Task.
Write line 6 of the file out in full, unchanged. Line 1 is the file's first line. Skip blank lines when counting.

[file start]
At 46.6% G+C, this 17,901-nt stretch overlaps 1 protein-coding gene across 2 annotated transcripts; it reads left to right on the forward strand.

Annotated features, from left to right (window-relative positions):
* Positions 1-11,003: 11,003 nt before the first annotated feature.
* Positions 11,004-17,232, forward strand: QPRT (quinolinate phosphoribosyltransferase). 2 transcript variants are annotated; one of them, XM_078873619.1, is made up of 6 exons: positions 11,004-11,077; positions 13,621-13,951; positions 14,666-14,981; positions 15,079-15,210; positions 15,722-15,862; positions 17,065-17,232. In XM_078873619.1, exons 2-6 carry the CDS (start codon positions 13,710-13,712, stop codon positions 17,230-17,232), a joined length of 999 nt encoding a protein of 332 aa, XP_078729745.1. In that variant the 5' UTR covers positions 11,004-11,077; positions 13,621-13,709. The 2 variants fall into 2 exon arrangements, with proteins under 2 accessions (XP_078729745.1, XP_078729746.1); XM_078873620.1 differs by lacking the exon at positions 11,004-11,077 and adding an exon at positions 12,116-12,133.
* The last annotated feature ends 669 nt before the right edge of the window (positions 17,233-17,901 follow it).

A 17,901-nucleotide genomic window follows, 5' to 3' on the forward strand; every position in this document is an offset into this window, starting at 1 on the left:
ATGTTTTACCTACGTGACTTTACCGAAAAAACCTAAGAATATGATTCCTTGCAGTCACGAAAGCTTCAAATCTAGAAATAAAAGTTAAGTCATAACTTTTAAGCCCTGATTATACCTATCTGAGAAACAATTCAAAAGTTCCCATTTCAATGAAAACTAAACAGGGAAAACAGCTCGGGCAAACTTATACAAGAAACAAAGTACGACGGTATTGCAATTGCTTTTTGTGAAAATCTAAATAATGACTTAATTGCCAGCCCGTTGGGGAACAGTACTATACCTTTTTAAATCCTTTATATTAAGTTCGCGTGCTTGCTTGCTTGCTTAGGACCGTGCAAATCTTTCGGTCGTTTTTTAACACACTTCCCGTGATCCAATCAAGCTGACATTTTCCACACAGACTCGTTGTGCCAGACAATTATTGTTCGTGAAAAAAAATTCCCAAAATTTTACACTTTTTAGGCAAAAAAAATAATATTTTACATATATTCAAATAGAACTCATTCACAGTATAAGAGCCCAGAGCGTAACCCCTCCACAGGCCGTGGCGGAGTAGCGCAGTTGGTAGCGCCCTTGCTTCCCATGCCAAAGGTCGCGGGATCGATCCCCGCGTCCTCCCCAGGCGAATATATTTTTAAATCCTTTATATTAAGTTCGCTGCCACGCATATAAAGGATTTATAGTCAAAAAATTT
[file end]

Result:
A 17,901-nucleotide genomic window follows, 5' to 3' on the forward strand; every position in this document is an offset into this window, starting at 1 on the left: